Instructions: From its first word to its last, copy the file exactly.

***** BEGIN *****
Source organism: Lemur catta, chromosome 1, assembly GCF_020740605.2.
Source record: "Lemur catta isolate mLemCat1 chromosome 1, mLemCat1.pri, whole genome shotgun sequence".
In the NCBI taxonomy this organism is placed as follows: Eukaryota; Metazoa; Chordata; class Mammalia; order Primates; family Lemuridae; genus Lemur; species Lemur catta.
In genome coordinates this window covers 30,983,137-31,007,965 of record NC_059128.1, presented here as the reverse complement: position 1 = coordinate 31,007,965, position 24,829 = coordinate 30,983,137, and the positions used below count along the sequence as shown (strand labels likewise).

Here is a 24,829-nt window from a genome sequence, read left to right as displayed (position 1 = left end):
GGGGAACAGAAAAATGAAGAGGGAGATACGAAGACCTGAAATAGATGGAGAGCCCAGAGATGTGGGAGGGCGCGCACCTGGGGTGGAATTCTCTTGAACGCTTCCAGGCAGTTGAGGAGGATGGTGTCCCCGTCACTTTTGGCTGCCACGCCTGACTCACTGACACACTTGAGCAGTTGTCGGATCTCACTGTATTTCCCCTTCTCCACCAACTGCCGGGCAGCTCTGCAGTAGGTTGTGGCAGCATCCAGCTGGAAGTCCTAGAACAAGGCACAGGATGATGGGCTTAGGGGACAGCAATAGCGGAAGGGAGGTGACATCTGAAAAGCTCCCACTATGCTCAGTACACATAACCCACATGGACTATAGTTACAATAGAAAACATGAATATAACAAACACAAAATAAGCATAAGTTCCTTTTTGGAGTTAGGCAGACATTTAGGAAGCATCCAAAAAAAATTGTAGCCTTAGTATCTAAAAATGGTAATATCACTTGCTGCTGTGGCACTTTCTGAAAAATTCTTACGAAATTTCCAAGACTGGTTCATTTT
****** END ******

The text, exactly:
Source organism: Lemur catta, chromosome 1, assembly GCF_020740605.2.
Source record: "Lemur catta isolate mLemCat1 chromosome 1, mLemCat1.pri, whole genome shotgun sequence".
In the NCBI taxonomy this organism is placed as follows: Eukaryota; Metazoa; Chordata; class Mammalia; order Primates; family Lemuridae; genus Lemur; species Lemur catta.
In genome coordinates this window covers 30,983,137-31,007,965 of record NC_059128.1, presented here as the reverse complement: position 1 = coordinate 31,007,965, position 24,829 = coordinate 30,983,137, and the positions used below count along the sequence as shown (strand labels likewise).

Here is a 24,829-nt window from a genome sequence, read left to right as displayed (position 1 = left end):
GGGGAACAGAAAAATGAAGAGGGAGATACGAAGACCTGAAATAGATGGAGAGCCCAGAGATGTGGGAGGGCGCGCACCTGGGGTGGAATTCTCTTGAACGCTTCCAGGCAGTTGAGGAGGATGGTGTCCCCGTCACTTTTGGCTGCCACGCCTGACTCACTGACACACTTGAGCAGTTGTCGGATCTCACTGTATTTCCCCTTCTCCACCAACTGCCGGGCAGCTCTGCAGTAGGTTGTGGCAGCATCCAGCTGGAAGTCCTAGAACAAGGCACAGGATGATGGGCTTAGGGGACAGCAATAGCGGAAGGGAGGTGACATCTGAAAAGCTCCCACTATGCTCAGTACACATAACCCACATGGACTATAGTTACAATAGAAAACATGAATATAACAAACACAAAATAAGCATAAGTTCCTTTTTGGAGTTAGGCAGACATTTAGGAAGCATCCAAAAAAAATTGTAGCCTTAGTATCTAAAAATGGTAATATCACTTGCTGCTGTGGCACTTTCTGAAAAATTCTTACGAAATTTCCAAGACTGGTTCATTTT